Saturday, November 22, 2014

Tobin Trouble

CAMBRIDGE – European leaders are seriously considering a Tobin tax, which would put a small levy on financial transactions, thereby dampening trading. But will the tax do as much as its proponents hope?

The popularity of the tax (named for the late Nobel laureate economist James Tobin, for whom its aim was to reduce exchange-rate volatility in currency markets) reflects widespread animus directed at the financial sector, but it far exceeds any real benefits that the tax would deliver. Nonetheless, elected officials find a Tobin tax highly appealing, because it could blunt criticism and divert attention from fundamental, but politically paralyzing, problems surrounding economic policy, particularly budgets, debt, and slow growth.

A Tobin tax does have benefits, even if it cannot address enough of the problems that afflict financial markets today. A tax on stock transactions encourages longer-term holdings. It taxes liquidity, which many believe is overly abundant. It encourages fundamental analysis of a company’s operations, and some advocates hope that a Tobin tax would push firms themselves to focus even more on long-term value.

Moreover, a Tobin tax moves financial traders – talented people with strong work habits – into other activities, which (policymakers hope) will benefit the economy more. And, if financial innovations like derivatives and short-term repurchase agreements have made markets more volatile and fragile, a Tobin tax could help to stabilize and strengthen them.

While these are worthy goals, there are good reasons to believe that the tax would not achieve most of them. Long-term stockholders alone do not encourage a firm’s managers to manage for the long term. In fact, to the extent that dampened trading diminishes market feedback to firms and their directors, it could make managers complacent. Traders might stop trading, but shareholders still might not conduct more fundamental, long-term analysis: the rise of index funds, which hold a broadly-diversified swath of the entire stock market, reflects this trend toward stockholder passivity.

Lowering volatility and sopping up excess liquidity can be beneficial, but there are risks here as well: regulators can easily overshoot the mark, leaving financial markets with weakened capacity for price discovery and too little liquidity.

That leaves the hope that a Tobin tax would induce high-IQ financial traders to do something else, with higher net benefits to society. If trading today is not helping to move capital to its highest and best use, reallocating inefficiently employed financial talent could yield big benefits. But is too much trading really a critical economic problem?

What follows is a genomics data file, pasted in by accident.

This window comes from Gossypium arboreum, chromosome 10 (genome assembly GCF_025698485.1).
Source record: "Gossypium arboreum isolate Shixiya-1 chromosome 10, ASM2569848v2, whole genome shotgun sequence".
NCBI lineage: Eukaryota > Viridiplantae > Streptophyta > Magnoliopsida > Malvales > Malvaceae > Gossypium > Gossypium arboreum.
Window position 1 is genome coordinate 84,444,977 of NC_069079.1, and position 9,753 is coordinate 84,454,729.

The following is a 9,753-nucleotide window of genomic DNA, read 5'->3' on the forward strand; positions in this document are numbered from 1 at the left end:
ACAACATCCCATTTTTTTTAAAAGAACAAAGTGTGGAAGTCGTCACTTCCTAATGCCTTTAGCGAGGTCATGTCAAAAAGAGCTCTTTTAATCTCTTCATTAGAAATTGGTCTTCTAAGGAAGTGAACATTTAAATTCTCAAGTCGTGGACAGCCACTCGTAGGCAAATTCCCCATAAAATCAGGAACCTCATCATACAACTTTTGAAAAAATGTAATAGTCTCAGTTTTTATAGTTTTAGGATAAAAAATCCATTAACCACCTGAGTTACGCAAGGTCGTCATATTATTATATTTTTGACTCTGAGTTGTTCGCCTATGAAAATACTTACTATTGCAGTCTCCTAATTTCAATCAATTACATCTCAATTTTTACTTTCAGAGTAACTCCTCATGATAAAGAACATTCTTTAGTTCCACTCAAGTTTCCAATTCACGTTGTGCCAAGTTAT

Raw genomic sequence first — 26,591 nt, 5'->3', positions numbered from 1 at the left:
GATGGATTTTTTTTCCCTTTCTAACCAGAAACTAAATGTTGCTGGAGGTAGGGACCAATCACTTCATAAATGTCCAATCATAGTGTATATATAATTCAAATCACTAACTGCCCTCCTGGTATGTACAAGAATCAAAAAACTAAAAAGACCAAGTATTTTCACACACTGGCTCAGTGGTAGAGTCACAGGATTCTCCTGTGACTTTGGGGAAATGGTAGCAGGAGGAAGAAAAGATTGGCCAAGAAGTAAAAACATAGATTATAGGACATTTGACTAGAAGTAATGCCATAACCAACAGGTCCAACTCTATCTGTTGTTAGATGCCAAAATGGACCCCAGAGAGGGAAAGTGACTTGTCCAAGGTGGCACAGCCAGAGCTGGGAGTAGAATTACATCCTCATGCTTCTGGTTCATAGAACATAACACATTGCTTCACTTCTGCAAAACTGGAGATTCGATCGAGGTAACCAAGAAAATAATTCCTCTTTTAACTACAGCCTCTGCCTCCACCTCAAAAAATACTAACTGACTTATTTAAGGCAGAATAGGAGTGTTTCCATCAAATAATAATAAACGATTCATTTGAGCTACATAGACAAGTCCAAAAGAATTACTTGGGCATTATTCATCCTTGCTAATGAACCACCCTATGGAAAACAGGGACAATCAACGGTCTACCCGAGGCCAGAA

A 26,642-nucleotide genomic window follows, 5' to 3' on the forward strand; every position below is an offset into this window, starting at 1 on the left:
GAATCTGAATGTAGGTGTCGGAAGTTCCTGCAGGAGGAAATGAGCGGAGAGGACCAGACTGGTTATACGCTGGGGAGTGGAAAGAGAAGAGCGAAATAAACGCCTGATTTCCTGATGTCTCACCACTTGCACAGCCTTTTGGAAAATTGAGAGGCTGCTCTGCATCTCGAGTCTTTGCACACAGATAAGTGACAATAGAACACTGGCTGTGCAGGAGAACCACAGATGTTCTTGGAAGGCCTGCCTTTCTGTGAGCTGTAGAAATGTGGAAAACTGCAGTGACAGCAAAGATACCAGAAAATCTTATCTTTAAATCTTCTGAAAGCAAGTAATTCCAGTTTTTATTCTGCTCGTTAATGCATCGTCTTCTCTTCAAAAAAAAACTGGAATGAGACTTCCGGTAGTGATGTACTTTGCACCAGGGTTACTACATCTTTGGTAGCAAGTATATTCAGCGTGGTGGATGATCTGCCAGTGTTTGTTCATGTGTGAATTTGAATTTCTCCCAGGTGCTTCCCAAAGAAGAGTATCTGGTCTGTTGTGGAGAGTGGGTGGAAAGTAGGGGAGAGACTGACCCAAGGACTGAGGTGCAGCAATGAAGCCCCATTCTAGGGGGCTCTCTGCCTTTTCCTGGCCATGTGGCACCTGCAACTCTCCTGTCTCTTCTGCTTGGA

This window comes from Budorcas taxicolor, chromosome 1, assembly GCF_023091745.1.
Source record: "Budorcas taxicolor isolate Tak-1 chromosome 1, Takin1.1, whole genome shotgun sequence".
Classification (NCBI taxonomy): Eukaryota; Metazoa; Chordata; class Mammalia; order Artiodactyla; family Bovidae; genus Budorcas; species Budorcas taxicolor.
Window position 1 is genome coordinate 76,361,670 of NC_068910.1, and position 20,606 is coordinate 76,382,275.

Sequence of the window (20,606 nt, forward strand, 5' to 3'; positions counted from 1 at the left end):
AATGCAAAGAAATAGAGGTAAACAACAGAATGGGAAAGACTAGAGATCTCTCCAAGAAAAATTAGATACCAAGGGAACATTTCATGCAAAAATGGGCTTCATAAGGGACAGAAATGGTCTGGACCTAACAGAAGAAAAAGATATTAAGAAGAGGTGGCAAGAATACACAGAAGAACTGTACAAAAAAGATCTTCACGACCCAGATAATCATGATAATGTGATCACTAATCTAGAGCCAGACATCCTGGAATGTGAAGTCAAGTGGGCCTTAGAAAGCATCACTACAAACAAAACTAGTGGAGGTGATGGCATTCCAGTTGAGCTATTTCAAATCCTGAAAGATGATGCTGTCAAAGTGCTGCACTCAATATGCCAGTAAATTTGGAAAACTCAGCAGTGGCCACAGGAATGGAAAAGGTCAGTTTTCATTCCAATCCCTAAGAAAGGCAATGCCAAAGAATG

Consider the following. The financial crisis erupted in 2008 when mortgage-backed securities were revalued at much less than what they had been thought to be worth. The problem was not that these securities were ferociously traded (most were not, and thus were not the kind of security that a Tobin tax would hit hard), but rather that everyone in financial markets revalued them at the same time. That left the financial institutions that held mortgage-backed securities in much weaker condition, and several failed. At the time of the crisis itself, however, the main problem was not too much trading, but too little, as liquidity dried up for many financial transactions.

Still, in one area, a Tobin tax could provide an unmitigated benefit. Many of the largest, most precarious financial institutions now finance themselves via repo: they buy a long-term security (often government debt) and sell it, promising to buy it back the next day for a slightly higher price.

Dampening the repo market could be economically useful, because this funding has proven to be unstable: Bear Stearns and Lehman Brothers used repo heavily in ways that made them unable to withstand investment reversals elsewhere in their business. The same was true of MF Holdings last fall. Stronger, longer-term financing might have allowed these firms to survive. If a Tobin tax induced financial institutions to finance themselves with more longer-term debt and less overnight repo, it could play a significant stabilizing role.

While it is well known that a Tobin tax would have little effect on markets unless all major financial centers adopted it, what is true of markets is not necessarily true of financial institutions. If, say, French President Sarkozy wanted to stop too-big-to-fail French financial institutions from transacting in ways that weaken them, a Tobin tax on their transactions, wherever in the world they occurred, could work; the tax would affect the institutions, even if it could not shape world-wide markets.

To be sure, markets might move those transactions from France and from French financial institutions, and, if the regulators erred – because the business was profitable and not destabilizing – French institutions would lose out. But, if the regulators were right, the French institutions would be more stable. If the Tobin tax aims to strengthen institutions (instead of altering markets), it could bite hard, even without the buy-in of every major country.

Overall, there is not much to be said against the tax (other than what is said against all taxes), and something to be said for it. But it does not help to solve major financial problems, and those that it does address (short-term, overnight financing) could be dealt with more directly, with a more focused tax, better rules governing those transactions, and improved prudential regulation.

As of now, Europe’s Tobin tax proposals are not well targeted. Sound transactions would be taxed along with destabilizing, overnight financing of fragile financial institutions.

A Tobin tax does, however, allow elected politicians to look like they are doing something useful – which they are, but without addressing more serious economic problems.